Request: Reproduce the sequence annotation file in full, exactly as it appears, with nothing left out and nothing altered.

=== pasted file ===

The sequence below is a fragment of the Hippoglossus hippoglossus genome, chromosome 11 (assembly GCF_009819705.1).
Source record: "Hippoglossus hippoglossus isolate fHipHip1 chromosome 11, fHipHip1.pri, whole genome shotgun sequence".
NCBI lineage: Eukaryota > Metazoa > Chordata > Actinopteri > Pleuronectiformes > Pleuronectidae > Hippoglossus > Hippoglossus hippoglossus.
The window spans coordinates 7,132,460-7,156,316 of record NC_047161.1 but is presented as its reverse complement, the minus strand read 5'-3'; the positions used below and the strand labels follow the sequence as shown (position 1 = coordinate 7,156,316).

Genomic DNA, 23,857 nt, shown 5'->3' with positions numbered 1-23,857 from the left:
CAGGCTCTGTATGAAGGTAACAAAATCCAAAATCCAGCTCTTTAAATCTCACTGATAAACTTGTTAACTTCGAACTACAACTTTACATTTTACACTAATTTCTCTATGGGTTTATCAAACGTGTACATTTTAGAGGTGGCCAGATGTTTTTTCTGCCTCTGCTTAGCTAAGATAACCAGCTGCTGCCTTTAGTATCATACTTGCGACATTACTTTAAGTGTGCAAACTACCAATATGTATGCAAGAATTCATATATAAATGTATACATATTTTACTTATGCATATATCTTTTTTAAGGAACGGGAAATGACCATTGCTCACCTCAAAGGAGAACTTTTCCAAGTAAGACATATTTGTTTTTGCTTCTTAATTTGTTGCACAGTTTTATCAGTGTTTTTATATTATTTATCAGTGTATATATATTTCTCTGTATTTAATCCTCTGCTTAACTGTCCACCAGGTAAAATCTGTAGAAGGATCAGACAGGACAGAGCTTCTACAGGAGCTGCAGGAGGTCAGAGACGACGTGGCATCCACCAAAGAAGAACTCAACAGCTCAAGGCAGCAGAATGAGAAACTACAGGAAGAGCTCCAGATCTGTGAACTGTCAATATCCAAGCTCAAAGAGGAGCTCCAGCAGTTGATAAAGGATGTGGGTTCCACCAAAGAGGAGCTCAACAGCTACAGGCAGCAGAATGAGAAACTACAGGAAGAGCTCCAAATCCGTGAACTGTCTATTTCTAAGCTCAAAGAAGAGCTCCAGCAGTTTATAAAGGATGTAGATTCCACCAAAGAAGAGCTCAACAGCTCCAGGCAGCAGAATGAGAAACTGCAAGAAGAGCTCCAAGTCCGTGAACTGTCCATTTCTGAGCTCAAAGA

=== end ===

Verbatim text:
The sequence below is a fragment of the Hippoglossus hippoglossus genome, chromosome 11 (assembly GCF_009819705.1).
Source record: "Hippoglossus hippoglossus isolate fHipHip1 chromosome 11, fHipHip1.pri, whole genome shotgun sequence".
NCBI lineage: Eukaryota > Metazoa > Chordata > Actinopteri > Pleuronectiformes > Pleuronectidae > Hippoglossus > Hippoglossus hippoglossus.
The window spans coordinates 7,132,460-7,156,316 of record NC_047161.1 but is presented as its reverse complement, the minus strand read 5'-3'; the positions used below and the strand labels follow the sequence as shown (position 1 = coordinate 7,156,316).

Genomic DNA, 23,857 nt, shown 5'->3' with positions numbered 1-23,857 from the left:
CAGGCTCTGTATGAAGGTAACAAAATCCAAAATCCAGCTCTTTAAATCTCACTGATAAACTTGTTAACTTCGAACTACAACTTTACATTTTACACTAATTTCTCTATGGGTTTATCAAACGTGTACATTTTAGAGGTGGCCAGATGTTTTTTCTGCCTCTGCTTAGCTAAGATAACCAGCTGCTGCCTTTAGTATCATACTTGCGACATTACTTTAAGTGTGCAAACTACCAATATGTATGCAAGAATTCATATATAAATGTATACATATTTTACTTATGCATATATCTTTTTTAAGGAACGGGAAATGACCATTGCTCACCTCAAAGGAGAACTTTTCCAAGTAAGACATATTTGTTTTTGCTTCTTAATTTGTTGCACAGTTTTATCAGTGTTTTTATATTATTTATCAGTGTATATATATTTCTCTGTATTTAATCCTCTGCTTAACTGTCCACCAGGTAAAATCTGTAGAAGGATCAGACAGGACAGAGCTTCTACAGGAGCTGCAGGAGGTCAGAGACGACGTGGCATCCACCAAAGAAGAACTCAACAGCTCAAGGCAGCAGAATGAGAAACTACAGGAAGAGCTCCAGATCTGTGAACTGTCAATATCCAAGCTCAAAGAGGAGCTCCAGCAGTTGATAAAGGATGTGGGTTCCACCAAAGAGGAGCTCAACAGCTACAGGCAGCAGAATGAGAAACTACAGGAAGAGCTCCAAATCCGTGAACTGTCTATTTCTAAGCTCAAAGAAGAGCTCCAGCAGTTTATAAAGGATGTAGATTCCACCAAAGAAGAGCTCAACAGCTCCAGGCAGCAGAATGAGAAACTGCAAGAAGAGCTCCAAGTCCGTGAACTGTCCATTTCTGAGCTCAAAGA